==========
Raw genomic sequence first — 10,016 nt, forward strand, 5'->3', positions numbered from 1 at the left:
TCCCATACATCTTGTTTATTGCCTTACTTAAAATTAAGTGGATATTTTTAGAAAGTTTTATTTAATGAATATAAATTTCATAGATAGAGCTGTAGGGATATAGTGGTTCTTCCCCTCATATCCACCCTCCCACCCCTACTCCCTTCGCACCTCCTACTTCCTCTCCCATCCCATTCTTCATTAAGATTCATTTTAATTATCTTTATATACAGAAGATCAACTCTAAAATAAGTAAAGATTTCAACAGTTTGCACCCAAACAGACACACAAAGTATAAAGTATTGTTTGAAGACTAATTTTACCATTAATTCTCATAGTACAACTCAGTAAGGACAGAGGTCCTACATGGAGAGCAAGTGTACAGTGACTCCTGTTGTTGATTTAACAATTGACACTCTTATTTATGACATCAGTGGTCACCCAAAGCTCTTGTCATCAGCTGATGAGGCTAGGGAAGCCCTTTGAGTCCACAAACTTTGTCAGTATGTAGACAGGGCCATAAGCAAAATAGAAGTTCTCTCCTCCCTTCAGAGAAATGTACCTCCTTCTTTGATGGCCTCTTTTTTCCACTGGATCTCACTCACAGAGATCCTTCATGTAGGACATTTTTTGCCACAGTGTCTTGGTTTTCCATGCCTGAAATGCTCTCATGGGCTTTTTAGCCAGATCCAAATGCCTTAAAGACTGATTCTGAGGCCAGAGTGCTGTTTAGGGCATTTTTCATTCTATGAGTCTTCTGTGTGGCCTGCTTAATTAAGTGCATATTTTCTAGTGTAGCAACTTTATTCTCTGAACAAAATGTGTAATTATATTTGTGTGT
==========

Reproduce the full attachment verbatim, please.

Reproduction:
Raw genomic sequence first — 10,016 nt, forward strand, 5'->3', positions numbered from 1 at the left:
TCCCATACATCTTGTTTATTGCCTTACTTAAAATTAAGTGGATATTTTTAGAAAGTTTTATTTAATGAATATAAATTTCATAGATAGAGCTGTAGGGATATAGTGGTTCTTCCCCTCATATCCACCCTCCCACCCCTACTCCCTTCGCACCTCCTACTTCCTCTCCCATCCCATTCTTCATTAAGATTCATTTTAATTATCTTTATATACAGAAGATCAACTCTAAAATAAGTAAAGATTTCAACAGTTTGCACCCAAACAGACACACAAAGTATAAAGTATTGTTTGAAGACTAATTTTACCATTAATTCTCATAGTACAACTCAGTAAGGACAGAGGTCCTACATGGAGAGCAAGTGTACAGTGACTCCTGTTGTTGATTTAACAATTGACACTCTTATTTATGACATCAGTGGTCACCCAAAGCTCTTGTCATCAGCTGATGAGGCTAGGGAAGCCCTTTGAGTCCACAAACTTTGTCAGTATGTAGACAGGGCCATAAGCAAAATAGAAGTTCTCTCCTCCCTTCAGAGAAATGTACCTCCTTCTTTGATGGCCTCTTTTTTCCACTGGATCTCACTCACAGAGATCCTTCATGTAGGACATTTTTTGCCACAGTGTCTTGGTTTTCCATGCCTGAAATGCTCTCATGGGCTTTTTAGCCAGATCCAAATGCCTTAAAGACTGATTCTGAGGCCAGAGTGCTGTTTAGGGCATTTTTCATTCTATGAGTCTTCTGTGTGGCCTGCTTAATTAAGTGCATATTTTCTAGTGTAGCAACTTTATTCTCTGAACAAAATGTGTAATTATATTTGTGTGT